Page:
The Prime Minister’s score is still dire: he is back in positive ratings, but not by very much. Though a substantial minority of the panel want him on the leadership election ballot and/or would vote for him had they the option, a larger majority of it does not.
The Home Office is a legendary graveyard of political ambition, and Patel is less well placed to escape burial than was Theresa May, who won the 2016 contest.
Our findings and theirs are in the same territory even allowing for six months’ or so difference. There is no decisive view on who any replacement should be.
To waste time now on internal factionalisation would be indefensible to so many party members who worked so hard to secure our majority.
It seldom occurs to this author that the best way to deal with fashionable absurdities is to laugh at them, and trust in the public’s common sense.
The authors reply to William Atkinson – who suggested a week ago on this site that it should not.
Cooper is on top of her brief, yet somehow failed to press home her advantage as she pointed out to Patel that many criminals are getting off scot free.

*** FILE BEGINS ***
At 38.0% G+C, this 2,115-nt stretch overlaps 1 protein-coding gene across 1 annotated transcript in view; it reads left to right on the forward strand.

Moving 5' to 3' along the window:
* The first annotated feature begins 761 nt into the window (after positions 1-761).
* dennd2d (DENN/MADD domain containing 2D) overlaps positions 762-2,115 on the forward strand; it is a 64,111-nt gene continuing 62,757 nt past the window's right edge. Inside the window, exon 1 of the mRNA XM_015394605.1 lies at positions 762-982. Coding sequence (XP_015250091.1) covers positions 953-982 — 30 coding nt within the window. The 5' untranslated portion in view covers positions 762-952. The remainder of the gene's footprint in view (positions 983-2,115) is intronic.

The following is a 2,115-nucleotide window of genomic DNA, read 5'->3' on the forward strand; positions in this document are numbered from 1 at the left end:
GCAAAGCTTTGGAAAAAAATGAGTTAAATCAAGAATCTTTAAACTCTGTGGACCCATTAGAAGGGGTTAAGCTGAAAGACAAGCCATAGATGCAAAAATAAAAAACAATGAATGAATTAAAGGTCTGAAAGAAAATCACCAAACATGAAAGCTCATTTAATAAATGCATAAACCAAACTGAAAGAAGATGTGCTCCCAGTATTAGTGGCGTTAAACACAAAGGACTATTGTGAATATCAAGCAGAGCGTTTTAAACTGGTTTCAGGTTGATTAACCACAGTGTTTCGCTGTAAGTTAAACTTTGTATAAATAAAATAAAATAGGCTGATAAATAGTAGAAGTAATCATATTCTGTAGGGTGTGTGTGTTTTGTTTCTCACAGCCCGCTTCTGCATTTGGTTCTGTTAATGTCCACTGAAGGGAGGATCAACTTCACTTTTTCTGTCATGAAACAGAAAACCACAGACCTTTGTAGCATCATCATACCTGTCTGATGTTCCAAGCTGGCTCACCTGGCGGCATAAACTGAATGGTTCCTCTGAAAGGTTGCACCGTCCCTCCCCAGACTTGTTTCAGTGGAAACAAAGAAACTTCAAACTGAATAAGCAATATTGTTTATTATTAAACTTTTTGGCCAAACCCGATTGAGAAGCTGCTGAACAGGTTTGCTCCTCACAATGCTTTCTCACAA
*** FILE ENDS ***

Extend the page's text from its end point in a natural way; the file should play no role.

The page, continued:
Labour had a slightly higher mean likelihood voting score among voters as a whole than the Conservatives.
A pattern is beginning to form below the Defence Secretary, with Truss, Zahawi and Trevelyan coming in variously at second, third and fourth.
Our political constitution rightly puts our representatives, not the permanent bureaucracy, in the driving seat.
This partnership is a world first and will change the way we collectively tackle illegal migration.
The Home Secretary’s reticence in publicly backing the Prime Minister reflects concern from those enforcing the law about defending those seen to break it.
Shadow home secretary says she does not “understand why Priti Patel is so failing to get a grip on this”.
Meanwhile, Johnson is out of negative ratings for the first time in three months – and in comparative mid-table safety.